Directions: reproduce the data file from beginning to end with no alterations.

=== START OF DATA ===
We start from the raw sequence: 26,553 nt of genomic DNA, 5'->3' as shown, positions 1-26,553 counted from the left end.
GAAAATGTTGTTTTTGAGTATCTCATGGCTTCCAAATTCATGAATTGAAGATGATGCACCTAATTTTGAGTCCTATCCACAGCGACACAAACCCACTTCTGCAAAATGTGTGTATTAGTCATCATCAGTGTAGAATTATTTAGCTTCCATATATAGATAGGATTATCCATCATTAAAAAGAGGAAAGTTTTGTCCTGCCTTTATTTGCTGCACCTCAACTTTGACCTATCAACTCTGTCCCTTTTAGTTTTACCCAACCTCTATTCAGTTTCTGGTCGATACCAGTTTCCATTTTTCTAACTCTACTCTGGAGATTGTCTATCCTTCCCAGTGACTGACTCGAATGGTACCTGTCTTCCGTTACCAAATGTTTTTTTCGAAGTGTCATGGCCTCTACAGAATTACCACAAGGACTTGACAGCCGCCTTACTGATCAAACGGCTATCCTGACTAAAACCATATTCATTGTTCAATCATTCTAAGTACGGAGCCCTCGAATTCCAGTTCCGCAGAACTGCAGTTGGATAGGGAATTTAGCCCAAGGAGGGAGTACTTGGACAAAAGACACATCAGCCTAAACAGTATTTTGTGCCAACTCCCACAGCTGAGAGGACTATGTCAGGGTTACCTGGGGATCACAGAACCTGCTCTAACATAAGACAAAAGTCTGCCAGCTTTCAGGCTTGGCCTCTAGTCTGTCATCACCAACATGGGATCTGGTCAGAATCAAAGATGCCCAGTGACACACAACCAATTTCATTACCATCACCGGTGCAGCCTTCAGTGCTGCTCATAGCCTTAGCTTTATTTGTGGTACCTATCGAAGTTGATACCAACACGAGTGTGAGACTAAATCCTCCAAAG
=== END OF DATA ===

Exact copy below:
We start from the raw sequence: 26,553 nt of genomic DNA, 5'->3' as shown, positions 1-26,553 counted from the left end.
GAAAATGTTGTTTTTGAGTATCTCATGGCTTCCAAATTCATGAATTGAAGATGATGCACCTAATTTTGAGTCCTATCCACAGCGACACAAACCCACTTCTGCAAAATGTGTGTATTAGTCATCATCAGTGTAGAATTATTTAGCTTCCATATATAGATAGGATTATCCATCATTAAAAAGAGGAAAGTTTTGTCCTGCCTTTATTTGCTGCACCTCAACTTTGACCTATCAACTCTGTCCCTTTTAGTTTTACCCAACCTCTATTCAGTTTCTGGTCGATACCAGTTTCCATTTTTCTAACTCTACTCTGGAGATTGTCTATCCTTCCCAGTGACTGACTCGAATGGTACCTGTCTTCCGTTACCAAATGTTTTTTTCGAAGTGTCATGGCCTCTACAGAATTACCACAAGGACTTGACAGCCGCCTTACTGATCAAACGGCTATCCTGACTAAAACCATATTCATTGTTCAATCATTCTAAGTACGGAGCCCTCGAATTCCAGTTCCGCAGAACTGCAGTTGGATAGGGAATTTAGCCCAAGGAGGGAGTACTTGGACAAAAGACACATCAGCCTAAACAGTATTTTGTGCCAACTCCCACAGCTGAGAGGACTATGTCAGGGTTACCTGGGGATCACAGAACCTGCTCTAACATAAGACAAAAGTCTGCCAGCTTTCAGGCTTGGCCTCTAGTCTGTCATCACCAACATGGGATCTGGTCAGAATCAAAGATGCCCAGTGACACACAACCAATTTCATTACCATCACCGGTGCAGCCTTCAGTGCTGCTCATAGCCTTAGCTTTATTTGTGGTACCTATCGAAGTTGATACCAACACGAGTGTGAGACTAAATCCTCCAAAG